Don’t you get the feeling that you’ve seen this before? People being crushed together.
Myanmar police officers speaking to migrants on a fishing boat off the coast of Rakhine State on Friday. Myanmar Information Ministry, via Agence France-Presse — Getty Images
“Before” being people crushed together as in a box car or train, or later in a barracks, something like in these pictures?
But the two series of pictures represent very different events in the lives of the people pictured. There are two different stories here, and they are not at all the same. The people in the boats chose to go, even paid money to go. But the others, those in the cars didn’t choose but were chosen, selected, forced to go, their things of value being taken from them without their consent.
Furthermmore, the boat people did have some “freedom” of movement, they could have jumped from the boat without an attendant trying to stop them. The others, of course, in the train compartment or box car, were not free to jump from the train, and would have been shot if they had tried.
But the big difference, of course, was that the ones were voluntarily leaving their homes to seek a better life in what they thought were more prosperous lands. Whereas the others, well they were being herded as cattle, and driven from their homes to face along the way, and at their final destination, one horror after another.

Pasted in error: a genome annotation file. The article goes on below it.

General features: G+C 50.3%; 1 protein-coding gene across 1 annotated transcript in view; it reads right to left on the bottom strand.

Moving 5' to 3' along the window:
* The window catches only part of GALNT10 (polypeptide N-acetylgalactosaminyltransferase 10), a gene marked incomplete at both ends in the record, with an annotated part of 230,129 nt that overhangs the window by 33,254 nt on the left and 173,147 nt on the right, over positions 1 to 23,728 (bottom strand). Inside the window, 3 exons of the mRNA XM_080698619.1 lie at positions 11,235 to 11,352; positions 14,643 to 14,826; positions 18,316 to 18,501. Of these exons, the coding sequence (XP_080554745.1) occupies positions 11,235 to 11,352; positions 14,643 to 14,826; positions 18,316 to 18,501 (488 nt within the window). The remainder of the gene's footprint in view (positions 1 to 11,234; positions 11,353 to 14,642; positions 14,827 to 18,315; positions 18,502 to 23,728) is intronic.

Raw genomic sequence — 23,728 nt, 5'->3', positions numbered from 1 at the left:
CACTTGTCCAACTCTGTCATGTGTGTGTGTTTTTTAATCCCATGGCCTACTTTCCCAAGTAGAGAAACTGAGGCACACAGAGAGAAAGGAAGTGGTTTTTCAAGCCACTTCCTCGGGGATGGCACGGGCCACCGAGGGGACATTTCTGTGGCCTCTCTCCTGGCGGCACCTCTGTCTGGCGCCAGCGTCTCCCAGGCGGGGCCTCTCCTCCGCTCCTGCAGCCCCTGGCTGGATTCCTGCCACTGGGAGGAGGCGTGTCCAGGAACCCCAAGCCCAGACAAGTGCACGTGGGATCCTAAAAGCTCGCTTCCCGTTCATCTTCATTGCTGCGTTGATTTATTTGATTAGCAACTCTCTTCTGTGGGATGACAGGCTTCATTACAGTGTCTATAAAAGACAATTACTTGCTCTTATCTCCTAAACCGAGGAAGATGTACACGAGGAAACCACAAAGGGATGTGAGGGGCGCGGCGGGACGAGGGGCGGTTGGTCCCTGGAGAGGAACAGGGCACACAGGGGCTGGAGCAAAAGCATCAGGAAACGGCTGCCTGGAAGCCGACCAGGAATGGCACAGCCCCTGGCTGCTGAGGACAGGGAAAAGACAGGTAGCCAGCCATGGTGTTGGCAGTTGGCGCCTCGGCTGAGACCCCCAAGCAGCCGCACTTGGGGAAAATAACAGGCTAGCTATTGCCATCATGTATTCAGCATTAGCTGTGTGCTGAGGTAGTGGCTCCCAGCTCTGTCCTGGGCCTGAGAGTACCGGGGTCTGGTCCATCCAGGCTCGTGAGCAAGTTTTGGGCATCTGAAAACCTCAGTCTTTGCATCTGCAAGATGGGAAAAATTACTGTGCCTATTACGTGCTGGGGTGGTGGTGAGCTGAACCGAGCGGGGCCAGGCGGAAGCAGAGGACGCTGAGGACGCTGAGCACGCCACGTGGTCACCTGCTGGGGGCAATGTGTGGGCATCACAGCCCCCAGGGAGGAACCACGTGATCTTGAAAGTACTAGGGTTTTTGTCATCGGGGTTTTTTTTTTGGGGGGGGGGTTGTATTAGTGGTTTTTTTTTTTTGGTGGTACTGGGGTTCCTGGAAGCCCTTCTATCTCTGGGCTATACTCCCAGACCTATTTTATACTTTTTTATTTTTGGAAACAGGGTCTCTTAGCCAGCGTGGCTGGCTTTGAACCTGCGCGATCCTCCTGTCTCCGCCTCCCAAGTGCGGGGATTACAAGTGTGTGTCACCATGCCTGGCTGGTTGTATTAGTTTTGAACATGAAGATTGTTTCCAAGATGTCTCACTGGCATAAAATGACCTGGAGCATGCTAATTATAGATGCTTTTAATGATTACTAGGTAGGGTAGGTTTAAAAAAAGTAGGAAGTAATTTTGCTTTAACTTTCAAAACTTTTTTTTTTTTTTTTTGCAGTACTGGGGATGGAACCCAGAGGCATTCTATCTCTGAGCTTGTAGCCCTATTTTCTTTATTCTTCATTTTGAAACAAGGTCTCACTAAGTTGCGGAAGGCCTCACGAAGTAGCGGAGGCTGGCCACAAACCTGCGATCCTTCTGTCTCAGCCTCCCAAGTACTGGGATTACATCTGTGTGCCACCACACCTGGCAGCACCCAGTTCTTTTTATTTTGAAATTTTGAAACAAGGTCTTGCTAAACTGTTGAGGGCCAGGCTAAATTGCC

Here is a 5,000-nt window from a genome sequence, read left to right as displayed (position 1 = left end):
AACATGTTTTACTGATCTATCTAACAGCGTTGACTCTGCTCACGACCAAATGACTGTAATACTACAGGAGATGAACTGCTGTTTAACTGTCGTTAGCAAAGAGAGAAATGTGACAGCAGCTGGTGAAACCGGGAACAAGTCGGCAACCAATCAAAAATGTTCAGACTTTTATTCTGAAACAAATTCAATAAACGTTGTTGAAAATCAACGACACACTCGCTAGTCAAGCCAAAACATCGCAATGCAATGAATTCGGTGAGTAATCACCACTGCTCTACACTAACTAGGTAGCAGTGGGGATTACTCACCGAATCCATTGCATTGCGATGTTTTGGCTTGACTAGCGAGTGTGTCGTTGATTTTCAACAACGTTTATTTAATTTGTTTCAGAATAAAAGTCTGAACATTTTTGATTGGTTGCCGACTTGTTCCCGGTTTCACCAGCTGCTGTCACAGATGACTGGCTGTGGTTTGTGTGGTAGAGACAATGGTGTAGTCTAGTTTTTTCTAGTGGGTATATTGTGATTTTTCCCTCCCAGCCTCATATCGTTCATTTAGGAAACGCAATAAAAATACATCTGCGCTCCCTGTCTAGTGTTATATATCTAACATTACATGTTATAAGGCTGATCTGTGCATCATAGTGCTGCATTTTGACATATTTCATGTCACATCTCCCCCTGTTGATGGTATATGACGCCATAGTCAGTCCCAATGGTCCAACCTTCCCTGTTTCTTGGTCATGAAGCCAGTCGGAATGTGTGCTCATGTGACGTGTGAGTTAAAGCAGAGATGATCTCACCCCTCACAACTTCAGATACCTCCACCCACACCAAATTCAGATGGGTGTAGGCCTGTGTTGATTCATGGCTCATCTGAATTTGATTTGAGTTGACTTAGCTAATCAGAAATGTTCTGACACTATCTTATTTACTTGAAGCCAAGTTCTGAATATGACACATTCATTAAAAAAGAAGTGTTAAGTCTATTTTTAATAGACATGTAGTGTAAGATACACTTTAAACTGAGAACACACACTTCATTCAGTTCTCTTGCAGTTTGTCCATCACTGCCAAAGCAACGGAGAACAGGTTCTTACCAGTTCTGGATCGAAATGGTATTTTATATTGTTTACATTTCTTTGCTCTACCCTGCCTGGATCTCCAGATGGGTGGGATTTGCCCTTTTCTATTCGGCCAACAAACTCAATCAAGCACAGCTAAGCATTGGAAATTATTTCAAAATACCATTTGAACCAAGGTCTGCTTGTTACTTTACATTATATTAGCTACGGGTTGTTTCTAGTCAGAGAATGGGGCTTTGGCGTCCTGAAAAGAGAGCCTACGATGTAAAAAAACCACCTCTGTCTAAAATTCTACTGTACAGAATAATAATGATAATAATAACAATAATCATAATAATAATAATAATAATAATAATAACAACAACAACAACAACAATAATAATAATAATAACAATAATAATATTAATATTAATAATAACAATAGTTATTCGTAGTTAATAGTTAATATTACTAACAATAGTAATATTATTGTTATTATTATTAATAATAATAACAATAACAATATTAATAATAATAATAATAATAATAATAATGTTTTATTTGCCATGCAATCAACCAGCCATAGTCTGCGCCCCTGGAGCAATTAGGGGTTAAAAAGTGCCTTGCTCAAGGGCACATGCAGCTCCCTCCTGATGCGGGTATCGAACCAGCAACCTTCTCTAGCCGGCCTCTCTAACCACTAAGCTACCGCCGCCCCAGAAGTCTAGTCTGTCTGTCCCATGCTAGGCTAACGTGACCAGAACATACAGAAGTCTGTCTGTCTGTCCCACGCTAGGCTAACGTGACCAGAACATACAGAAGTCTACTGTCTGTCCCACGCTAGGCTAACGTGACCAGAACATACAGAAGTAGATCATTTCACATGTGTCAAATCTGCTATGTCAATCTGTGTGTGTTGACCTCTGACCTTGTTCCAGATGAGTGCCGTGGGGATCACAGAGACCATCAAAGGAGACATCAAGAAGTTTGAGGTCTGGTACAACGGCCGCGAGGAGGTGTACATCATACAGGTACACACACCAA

In the picture this is Ike (Dwight David Eisenhower, Supreme Commander during WWII) arriving at the Nordhausen Camp in April of 1945. Would that he had arrived years earlier. Would that our present leaders looked to protecting the boat people. We share most things with these people, no less than with the inhabitants of the camps. They are much like us, with the same ancient ancestry, with the same present needs. They too came out of Africa some 50,000 years ago, probably walking, or perhaps running from predators, and over thousands of years settled the whole earth until today, now, when there are nearly 8 billion of us, and when we have learned, haven’t we, that we are all precious, and that we are boat people all of us?
Yet there is a similarity to the stories of the ones and the others. In both instances, no one on the outside of what was happening and who knew and understood what was going on, tried to stop, either the unsafe boats or the terribly crowded box cars, grant the ones a safe passage to another land, or stop the trains and return the others to their homes. Millions of the train people, and thousands of the boat people died, the ones were murdered, the others were drowned in accidents at sea that didn’t have to happen.
In the one case the world finally caught up with what was happening at Auschwitz et al. and stopped it. In the other the world has not yet made up its mind that it must do something, and the boat people are still losing their lives as their unsafe boats of passage to Europe, Malaysia, Indonesia or elsewhere are sinking.